Lemma 3.8 gives for the third term in (3.17) that . Then, (3.19) is applied.
Now, it is left to bound the second term from (3.17). First, note that for , . Based on Definition 3.6 of continuous and discrete deconvolution operators and their expansion (see (3.10)), is a polynomial of degree in (and in as well). Thus, the second term in (3.17) can be written as
For coefficients and for , the result (3.19) gives
For , the results (3.19) and (3.12) give
Inductively,
The proof is completed by combining the derived bounds for the terms in (3.17).

Remark 3.10. There remains the question of uniform in bound of the last term, , in (3.16). This is a question about uniformregularity of an elliptic-elliptic singular perturbation problem and some results are proven in [28] by Layton. To summarize, in the periodic case it is very easy to show by Fourier series that for all The nonperiodic case can be more delicate. Suppose and on (i.e., ). Call so satisfies Then it is known that , and on . Further, So, (3.24) holds for . It also holds for higher values of provided additionally on for .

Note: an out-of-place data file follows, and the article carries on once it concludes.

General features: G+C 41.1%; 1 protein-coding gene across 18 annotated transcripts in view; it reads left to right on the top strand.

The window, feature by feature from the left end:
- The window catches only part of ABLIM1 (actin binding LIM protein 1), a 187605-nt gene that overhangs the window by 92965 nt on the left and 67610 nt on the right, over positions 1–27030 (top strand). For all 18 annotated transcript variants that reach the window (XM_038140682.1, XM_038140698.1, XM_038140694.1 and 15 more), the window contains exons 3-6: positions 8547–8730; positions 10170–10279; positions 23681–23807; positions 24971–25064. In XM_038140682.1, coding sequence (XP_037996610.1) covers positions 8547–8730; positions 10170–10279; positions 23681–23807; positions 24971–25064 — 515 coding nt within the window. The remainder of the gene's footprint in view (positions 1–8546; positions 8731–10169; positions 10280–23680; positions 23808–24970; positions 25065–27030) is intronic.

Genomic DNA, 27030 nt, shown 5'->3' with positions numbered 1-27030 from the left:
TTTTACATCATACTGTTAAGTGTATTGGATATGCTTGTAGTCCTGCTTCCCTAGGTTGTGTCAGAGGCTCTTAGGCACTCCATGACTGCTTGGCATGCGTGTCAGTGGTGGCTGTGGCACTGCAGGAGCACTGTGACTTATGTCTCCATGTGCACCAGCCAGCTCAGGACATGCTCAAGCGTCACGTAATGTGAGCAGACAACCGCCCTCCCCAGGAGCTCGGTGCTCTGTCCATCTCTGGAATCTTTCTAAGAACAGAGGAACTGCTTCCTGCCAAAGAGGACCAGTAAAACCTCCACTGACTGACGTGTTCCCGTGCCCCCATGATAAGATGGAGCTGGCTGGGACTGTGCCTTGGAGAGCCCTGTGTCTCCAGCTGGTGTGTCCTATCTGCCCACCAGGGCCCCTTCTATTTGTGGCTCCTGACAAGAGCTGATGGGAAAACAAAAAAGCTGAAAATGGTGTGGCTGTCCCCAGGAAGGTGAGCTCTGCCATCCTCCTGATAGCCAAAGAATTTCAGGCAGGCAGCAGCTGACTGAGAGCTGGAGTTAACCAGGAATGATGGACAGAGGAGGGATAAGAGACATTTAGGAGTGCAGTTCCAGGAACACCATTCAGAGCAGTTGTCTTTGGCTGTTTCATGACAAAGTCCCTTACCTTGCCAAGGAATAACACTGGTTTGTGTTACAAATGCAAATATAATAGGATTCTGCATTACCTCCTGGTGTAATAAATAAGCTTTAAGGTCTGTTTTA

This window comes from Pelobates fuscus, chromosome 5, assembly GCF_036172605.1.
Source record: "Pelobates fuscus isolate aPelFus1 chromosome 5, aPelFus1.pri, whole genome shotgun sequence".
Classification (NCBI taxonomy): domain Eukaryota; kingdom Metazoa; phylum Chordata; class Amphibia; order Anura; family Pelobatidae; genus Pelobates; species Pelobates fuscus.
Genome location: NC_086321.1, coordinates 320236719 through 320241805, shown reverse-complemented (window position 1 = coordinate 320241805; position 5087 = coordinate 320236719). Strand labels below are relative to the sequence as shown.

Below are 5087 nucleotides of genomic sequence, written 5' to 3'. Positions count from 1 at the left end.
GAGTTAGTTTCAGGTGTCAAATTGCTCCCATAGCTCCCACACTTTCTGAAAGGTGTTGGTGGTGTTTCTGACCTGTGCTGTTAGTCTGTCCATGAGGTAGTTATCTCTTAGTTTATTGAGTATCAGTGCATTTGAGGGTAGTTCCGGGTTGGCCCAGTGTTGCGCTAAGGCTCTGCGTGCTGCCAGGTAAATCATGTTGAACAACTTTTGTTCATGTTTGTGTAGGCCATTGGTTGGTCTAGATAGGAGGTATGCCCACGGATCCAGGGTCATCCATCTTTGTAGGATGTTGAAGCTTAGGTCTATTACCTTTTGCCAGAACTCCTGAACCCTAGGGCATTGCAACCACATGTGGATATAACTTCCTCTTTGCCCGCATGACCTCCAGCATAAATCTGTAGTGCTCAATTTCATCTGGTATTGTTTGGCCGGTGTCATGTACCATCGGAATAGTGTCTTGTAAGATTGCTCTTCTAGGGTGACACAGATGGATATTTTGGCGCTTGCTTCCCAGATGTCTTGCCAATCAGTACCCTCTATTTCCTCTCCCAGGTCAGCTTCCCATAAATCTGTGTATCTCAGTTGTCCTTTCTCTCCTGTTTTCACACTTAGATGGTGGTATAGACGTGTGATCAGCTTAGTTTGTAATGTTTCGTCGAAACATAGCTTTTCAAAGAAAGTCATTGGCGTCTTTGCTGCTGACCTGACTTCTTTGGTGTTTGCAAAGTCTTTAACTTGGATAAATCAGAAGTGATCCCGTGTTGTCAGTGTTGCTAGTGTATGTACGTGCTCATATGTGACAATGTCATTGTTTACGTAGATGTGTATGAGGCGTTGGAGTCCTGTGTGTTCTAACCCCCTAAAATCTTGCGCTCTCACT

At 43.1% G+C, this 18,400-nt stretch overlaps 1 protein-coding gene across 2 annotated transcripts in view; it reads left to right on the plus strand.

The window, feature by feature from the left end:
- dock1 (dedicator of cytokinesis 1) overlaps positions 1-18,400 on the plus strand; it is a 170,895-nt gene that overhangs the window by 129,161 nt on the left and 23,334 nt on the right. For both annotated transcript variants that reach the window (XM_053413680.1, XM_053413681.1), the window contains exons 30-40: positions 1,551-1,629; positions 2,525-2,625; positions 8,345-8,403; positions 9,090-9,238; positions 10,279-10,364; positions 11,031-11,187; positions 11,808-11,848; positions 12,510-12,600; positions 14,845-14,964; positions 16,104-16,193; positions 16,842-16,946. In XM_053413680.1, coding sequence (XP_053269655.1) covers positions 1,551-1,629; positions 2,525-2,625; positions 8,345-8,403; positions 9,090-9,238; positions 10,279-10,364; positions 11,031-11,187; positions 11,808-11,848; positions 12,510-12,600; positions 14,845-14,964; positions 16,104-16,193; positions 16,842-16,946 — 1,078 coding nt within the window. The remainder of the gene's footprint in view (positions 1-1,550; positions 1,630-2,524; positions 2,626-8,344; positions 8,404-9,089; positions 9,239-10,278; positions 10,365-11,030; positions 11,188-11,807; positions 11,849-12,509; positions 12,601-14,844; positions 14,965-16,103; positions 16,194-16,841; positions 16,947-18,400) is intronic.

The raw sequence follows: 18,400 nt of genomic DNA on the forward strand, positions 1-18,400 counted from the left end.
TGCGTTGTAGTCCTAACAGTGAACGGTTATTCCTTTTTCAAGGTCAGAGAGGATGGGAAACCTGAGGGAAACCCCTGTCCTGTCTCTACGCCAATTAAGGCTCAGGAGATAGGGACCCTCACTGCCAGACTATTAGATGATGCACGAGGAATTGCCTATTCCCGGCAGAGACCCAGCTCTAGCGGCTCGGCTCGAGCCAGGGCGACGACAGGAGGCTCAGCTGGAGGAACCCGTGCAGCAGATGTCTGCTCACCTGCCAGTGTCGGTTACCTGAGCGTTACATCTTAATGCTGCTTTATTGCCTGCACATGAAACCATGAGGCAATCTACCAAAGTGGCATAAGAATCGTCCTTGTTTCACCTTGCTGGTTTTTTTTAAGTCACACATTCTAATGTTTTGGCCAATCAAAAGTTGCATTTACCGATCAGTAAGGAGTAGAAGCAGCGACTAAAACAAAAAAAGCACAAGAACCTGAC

Now consider the second term , that is, . We know from elliptic theory for , that , (as noted above) on and Theorem in [28] then implies, uniformly in , This extends directly to .

Extending Lemma 3.9, the following assumption will be made.

Assumption DG1. The terms in (3.16) are independent of and

The minimal conditions that are assumed throughout are that the (discrete) filter and (discrete) deconvolution used satisfy the following consistency conditions of Stanculescu [29].